—Travis Fristoe
School Library Journal
Gr 6-9-Traumatized by a brutal event on his grandfather's cattle ranch that left him speechless six years before, nine-year-old Tugwell Dockery is forced to return to Diamond Dee Ranch after his parents are killed in a train accident. Fearful of his explosive grandfather, grateful for the kindness of his great-aunt Lulu, and anxious to be reunited with his imprisoned beloved brother, Broda Joe (Bro), Tug gradually learns ranch routines and begins to forgive his grandfather's rage and understand his grief. The motley cast of characters, rural 1930s Florida colloquialisms, and down-home humor and wisdom echo Peck's entertaining Horse Thief (HarperCollins, 2002). However, Bro's harsh prison treatment and death at the hands of relentless, vicious Warden O'Grady and Tug's inner struggle to accept his grandfather and express himself add potent elements to this story. With melodramatic flair, chapters spotlight the many different characters. The story includes pithy descriptions and dialogue that vividly reveals setting, plot, and characters while subtly disclosing the emotional turmoil of Tug, Bro, and Grampap. Although the somber references to Grampap's enraged destruction of his horses after his wife was killed by one of them, and to Bro's painful endurance of solitary confinement and prison torment are disturbing, readers will find wit, insight, compassion, and hope in this compelling tale.-Gerry Larson, Durham School of the Arts, NC Copyright 2004 Reed Business Information.
Kirkus Reviews
Nine-year-old Tugwell Dockery doesn't speak. People think it's because of the horrible train crash that killed his parents, but no, something he witnessed years ago made him mute. His older brother, Broda Joe Dockery, knows Tug is smart and knows he'll talk again someday, but Bro is in prison for another year, though plotting an escape. Told from several rapidly shifting, third-person points of view, the story races along. A corrupt prison warden, a prison break, a swamp full of deadly gators and snakes, and mysterious terrors in Tug's memory give the story a larger-than-life feel. The opening chapter is a model of sharp descriptive writing, and a later birthing scene is reminiscent of a famous episode in A Day No Pigs Would Die. Allusions to prison violence and a graphic scene out of Tug's memory make this a work for an older audience. (Fiction. 12+)

Product Details

HarperCollins Publishers
Publication date:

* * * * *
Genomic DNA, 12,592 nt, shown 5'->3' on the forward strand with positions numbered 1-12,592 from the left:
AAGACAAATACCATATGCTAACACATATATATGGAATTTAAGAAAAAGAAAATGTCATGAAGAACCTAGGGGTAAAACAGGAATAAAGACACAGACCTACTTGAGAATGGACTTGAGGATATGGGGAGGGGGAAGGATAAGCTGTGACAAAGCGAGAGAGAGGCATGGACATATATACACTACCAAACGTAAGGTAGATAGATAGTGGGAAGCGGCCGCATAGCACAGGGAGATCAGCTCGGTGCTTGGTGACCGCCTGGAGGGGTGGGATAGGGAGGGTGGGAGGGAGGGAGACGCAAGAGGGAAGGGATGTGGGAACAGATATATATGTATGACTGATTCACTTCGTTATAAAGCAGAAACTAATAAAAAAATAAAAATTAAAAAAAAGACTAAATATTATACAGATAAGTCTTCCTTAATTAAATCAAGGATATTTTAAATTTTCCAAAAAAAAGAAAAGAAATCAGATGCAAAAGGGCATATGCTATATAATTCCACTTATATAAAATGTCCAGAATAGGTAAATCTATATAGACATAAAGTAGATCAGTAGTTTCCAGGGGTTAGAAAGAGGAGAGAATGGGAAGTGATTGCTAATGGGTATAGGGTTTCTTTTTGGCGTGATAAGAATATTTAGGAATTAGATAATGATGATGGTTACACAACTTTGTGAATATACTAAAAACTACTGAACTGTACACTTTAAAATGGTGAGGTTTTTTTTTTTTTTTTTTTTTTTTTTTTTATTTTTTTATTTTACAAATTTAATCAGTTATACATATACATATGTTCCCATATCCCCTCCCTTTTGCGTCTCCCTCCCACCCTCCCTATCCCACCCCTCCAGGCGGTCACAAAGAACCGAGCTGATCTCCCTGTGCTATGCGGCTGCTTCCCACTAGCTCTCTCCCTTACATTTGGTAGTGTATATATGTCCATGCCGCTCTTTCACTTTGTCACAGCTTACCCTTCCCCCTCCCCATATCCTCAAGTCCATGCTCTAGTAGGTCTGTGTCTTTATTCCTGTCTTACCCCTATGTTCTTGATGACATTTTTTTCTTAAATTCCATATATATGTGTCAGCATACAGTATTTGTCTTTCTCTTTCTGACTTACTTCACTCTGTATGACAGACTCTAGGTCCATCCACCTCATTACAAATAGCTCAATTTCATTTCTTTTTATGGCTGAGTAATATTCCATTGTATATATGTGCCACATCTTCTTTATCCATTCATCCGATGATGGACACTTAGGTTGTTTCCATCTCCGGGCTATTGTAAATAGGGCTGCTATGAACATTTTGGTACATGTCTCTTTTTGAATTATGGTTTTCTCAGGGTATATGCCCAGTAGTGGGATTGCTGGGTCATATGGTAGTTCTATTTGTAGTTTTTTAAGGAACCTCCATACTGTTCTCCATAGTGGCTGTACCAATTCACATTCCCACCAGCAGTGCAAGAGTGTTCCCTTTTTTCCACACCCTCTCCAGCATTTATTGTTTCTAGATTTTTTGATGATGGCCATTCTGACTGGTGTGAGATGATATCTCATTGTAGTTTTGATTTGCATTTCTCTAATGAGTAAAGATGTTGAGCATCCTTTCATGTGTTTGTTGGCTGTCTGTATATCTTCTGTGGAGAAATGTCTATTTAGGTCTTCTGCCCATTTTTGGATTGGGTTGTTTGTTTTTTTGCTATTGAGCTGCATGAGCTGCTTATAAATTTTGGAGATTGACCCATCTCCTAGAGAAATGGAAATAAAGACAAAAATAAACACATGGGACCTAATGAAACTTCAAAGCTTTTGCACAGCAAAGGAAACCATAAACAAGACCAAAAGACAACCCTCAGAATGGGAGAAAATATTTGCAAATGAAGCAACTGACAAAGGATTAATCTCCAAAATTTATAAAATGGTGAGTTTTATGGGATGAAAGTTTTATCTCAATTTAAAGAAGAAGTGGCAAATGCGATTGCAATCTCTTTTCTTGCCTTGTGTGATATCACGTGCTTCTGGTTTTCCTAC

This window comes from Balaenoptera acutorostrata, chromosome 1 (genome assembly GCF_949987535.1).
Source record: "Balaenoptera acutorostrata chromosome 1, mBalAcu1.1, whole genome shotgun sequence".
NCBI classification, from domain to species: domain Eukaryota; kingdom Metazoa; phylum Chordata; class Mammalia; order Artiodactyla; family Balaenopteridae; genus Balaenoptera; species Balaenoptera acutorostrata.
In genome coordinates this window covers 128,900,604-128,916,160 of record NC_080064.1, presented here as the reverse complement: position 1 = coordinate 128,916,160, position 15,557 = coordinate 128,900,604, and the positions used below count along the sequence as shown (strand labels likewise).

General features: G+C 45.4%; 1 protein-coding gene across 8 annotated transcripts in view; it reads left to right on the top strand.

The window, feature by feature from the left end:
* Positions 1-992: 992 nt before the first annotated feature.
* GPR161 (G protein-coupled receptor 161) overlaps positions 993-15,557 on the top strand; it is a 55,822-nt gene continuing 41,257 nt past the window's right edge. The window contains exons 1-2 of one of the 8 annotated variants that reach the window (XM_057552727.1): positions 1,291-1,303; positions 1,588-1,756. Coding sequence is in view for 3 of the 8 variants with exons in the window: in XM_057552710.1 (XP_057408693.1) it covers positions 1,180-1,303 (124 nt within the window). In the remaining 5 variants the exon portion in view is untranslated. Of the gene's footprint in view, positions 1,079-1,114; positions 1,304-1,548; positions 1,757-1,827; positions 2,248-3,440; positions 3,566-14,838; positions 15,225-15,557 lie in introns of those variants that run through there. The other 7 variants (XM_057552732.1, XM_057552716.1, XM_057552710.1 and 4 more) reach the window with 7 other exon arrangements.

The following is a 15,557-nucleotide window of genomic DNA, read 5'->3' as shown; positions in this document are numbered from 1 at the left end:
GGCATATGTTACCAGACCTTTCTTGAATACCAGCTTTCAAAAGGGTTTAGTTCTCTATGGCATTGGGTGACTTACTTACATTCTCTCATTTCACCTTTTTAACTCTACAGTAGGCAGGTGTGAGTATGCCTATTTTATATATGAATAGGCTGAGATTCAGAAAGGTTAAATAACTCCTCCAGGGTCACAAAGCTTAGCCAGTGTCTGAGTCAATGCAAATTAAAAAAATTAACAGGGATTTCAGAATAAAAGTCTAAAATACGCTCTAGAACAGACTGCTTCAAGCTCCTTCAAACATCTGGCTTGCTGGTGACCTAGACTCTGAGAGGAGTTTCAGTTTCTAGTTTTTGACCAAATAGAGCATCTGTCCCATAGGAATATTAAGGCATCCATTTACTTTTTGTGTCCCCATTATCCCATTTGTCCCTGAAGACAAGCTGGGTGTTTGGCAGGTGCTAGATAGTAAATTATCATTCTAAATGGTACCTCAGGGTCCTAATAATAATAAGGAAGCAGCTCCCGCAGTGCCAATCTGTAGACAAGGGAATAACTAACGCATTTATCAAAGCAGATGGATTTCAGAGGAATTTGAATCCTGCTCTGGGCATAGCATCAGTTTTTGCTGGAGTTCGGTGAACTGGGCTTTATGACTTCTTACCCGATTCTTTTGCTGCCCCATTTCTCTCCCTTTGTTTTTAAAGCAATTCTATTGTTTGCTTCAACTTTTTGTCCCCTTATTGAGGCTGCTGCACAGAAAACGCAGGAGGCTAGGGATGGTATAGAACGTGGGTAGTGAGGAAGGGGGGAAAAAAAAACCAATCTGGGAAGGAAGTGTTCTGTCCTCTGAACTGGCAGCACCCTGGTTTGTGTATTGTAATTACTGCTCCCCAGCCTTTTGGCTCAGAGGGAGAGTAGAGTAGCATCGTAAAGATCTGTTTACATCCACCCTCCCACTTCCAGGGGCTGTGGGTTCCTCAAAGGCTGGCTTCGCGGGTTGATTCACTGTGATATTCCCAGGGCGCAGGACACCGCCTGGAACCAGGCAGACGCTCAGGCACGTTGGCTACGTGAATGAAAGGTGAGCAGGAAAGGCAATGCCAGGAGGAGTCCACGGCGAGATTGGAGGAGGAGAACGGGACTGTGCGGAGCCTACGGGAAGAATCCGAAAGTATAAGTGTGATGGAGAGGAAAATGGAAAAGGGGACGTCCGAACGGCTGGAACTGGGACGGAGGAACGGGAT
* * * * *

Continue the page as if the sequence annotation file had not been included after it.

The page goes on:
Product dimensions:
4.16(w) x 6.76(h) x 0.50(d)
Age Range:
12 - 14 Years

Meet the Author

Robert Newton Peck is the author of more than sixty books, including Horse Thief, Cowboy ghost, and A Day No Pigs Would Die. According to Newsweek, Mr. Peck "manages to evoke a sense of vanished America — when neighbors were neighborly, when food was home-cooked, and clothes and philosophy homespun." Raised on a farm, he is familiar with cattle, hogs, and horses. He lives with his wife, Sam, in Longwood, Florida, where he and a partner currently own eleven mustangs.

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Bro 5 out of 5 based on 0 ratings. 1 reviews.
Guest More than 1 year ago
In 1933 Clemson and Melba Dockery accompanied by their nine years old son Tugwell drives from Moultrie, Georgia to Yazoo City, Florida, to visit his father on his birthday. Clemson tries to outrace a speeding train, but fails leaving nine years old Tugwell Dockery as the only survivor. His older sibling, eighteen years old Broda ¿Bro¿ Joe is in jail for running alcohol. His paternal grandfather seems indifferent so his Great Aunt Lulu picks up the traumatized child, who no longer can speak.................................. However, circumstance lead to Tug going to his grandfather¿s house, which is near the place where his parents died. Bro worries about his younger devastated brother and does not believe his grandfather will care for Tug. Bro escapes from prison with the objective to insure that Tug gets the help he needs to overcome the tragedy.................................. BRO is a deep look at the Depression Era south that will leave the audience needing a bookcase worth of tissues. The cast tugs at the readers¿ hearts as each one struggle with what life has dealt them; Tug especially will receive much empathy. Though character driven, historical fiction readers will want to join the pack of new fans that this long time top notch author (see A DAY NO PIGS WOULD DIE) will garner..................... Harriet Klausner